Industry-Wide Growth Momentum Continues
Industry-Wide Growth Momentum Continues

Industry-Wide Growth Momentum Continues

Industry-Wide Growth Momentum Continues

The Iranian public will gradually begin to tangibly feel the effects of sanctions relief as a result of the nuclear accord, as all major industries register continued growth, the Central Bank of Iran's deputy for economic affairs said.
"We have witnessed good growth in the non-oil sector and it has reached 4.6%," Peyman Qorbani also told IBENA, adding that some sectors are still registering negative growth rates.
"You may ask someone active in the housing sector about growth and boom, and the answer will be negative, but ask the same question from businesses in the metals industry and the answer will be positive," he added.
Based on accepted definitions of economic growth, boom and recession, Iran's GDP in the previous fiscal year (ended March 20, 2017) was in a state of boom for the first three quarters.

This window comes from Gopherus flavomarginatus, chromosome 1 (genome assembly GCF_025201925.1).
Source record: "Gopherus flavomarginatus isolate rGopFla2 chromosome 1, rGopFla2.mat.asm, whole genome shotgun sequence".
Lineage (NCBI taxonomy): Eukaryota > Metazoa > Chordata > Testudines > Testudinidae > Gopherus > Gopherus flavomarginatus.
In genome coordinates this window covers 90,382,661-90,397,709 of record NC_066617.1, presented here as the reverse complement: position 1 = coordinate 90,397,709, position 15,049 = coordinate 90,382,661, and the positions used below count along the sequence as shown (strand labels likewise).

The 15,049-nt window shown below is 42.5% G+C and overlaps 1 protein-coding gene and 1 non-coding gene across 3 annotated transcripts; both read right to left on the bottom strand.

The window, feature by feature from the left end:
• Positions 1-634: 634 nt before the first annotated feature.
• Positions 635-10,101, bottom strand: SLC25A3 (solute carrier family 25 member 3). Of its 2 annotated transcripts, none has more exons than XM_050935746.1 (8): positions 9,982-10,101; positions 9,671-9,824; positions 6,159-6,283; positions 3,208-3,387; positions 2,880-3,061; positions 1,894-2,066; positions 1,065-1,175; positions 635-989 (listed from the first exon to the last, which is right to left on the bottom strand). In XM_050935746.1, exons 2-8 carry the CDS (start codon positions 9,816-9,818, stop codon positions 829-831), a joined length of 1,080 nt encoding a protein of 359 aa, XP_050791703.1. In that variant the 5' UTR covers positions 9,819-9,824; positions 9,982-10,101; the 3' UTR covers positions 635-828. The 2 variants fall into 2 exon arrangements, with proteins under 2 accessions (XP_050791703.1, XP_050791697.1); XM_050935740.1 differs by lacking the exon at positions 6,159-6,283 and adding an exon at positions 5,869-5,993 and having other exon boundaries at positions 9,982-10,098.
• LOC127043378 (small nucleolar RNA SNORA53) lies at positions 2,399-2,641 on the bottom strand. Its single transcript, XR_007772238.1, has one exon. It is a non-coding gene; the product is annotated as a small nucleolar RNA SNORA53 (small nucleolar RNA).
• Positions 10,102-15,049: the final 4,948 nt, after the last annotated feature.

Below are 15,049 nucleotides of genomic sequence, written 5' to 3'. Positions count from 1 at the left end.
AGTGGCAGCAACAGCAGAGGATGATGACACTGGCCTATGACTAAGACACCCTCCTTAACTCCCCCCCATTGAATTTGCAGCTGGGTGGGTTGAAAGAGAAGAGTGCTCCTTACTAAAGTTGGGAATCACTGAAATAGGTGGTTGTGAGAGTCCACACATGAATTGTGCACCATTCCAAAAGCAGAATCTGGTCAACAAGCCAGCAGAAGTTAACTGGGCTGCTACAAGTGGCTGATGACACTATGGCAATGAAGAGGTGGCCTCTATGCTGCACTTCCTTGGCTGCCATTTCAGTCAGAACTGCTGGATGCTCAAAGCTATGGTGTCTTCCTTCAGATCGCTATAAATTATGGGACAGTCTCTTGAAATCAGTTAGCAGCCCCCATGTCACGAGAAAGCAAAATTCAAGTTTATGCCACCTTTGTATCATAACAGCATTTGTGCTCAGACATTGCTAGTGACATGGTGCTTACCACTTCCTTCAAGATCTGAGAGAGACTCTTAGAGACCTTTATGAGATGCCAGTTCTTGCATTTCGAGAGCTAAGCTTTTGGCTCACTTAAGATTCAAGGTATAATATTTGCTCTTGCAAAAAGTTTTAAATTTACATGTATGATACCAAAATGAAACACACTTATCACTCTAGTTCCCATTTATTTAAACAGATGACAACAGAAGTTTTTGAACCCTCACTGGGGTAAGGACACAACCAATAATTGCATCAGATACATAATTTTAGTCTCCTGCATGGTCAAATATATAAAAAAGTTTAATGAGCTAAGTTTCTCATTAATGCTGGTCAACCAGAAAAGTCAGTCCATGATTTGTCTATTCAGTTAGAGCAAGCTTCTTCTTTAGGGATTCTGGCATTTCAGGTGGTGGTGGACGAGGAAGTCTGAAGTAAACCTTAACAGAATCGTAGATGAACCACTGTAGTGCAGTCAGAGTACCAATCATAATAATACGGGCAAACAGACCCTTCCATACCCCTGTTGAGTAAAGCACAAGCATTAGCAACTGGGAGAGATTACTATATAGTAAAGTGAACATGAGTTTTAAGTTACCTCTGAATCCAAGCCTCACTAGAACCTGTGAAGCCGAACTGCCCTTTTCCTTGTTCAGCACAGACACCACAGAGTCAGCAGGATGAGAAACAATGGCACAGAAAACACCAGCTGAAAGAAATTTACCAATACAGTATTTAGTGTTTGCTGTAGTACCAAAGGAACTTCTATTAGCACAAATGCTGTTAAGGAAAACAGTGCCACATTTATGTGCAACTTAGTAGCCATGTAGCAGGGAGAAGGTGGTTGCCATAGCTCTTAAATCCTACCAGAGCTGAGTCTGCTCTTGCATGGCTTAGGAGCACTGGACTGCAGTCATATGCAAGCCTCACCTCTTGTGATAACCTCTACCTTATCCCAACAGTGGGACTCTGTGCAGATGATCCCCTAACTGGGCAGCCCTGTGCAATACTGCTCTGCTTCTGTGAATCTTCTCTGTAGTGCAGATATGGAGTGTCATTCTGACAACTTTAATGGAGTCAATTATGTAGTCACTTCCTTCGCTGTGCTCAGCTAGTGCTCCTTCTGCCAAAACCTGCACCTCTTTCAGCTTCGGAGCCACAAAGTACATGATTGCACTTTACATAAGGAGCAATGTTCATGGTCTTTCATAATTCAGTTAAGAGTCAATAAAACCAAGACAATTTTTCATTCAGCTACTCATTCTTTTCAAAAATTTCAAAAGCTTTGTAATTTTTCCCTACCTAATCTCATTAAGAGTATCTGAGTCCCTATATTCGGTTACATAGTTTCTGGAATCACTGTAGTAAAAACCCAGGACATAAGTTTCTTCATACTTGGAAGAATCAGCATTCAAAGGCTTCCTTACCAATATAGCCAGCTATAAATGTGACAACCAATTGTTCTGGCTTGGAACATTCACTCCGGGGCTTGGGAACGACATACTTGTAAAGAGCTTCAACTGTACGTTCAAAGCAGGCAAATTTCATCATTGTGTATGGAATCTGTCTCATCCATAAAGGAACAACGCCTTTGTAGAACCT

Qorbani noted that the effects of economic growth will become evident in the day-to-day lives of the public "with a delay", saying one indicator was the 2.4% growth in the private sector during the period.
According to the CBI official, the growth rate of industrial sector will persist and an all-encompassing momentum will happen in all industries.
This means that the beleaguered housing sector, stuck in a five-year recession, would also be able to recover.
As Qorbani outlines, "a trend began in the sector last year and we hope to keep up a positive movement this year".
He added that growth in investment must also be factored in as a major indicator.
"Although investment growth was negative last year, it must be noted that machineries experienced a significant 10.1% growth during the first nine months of the previous fiscal year," he said.
Qorbani noted that the economic trajectory will be positive this year and needs a boost for its effects to become visible in people's welfare, production and job creation.
"Even though the country put behind a period of excessive recession, extraordinary price fluctuations, an increase in currency prices and a heavy decline in the purchasing power of people as a result of international sanctions, it is yet to achieve the purchasing power of 2011," he said.


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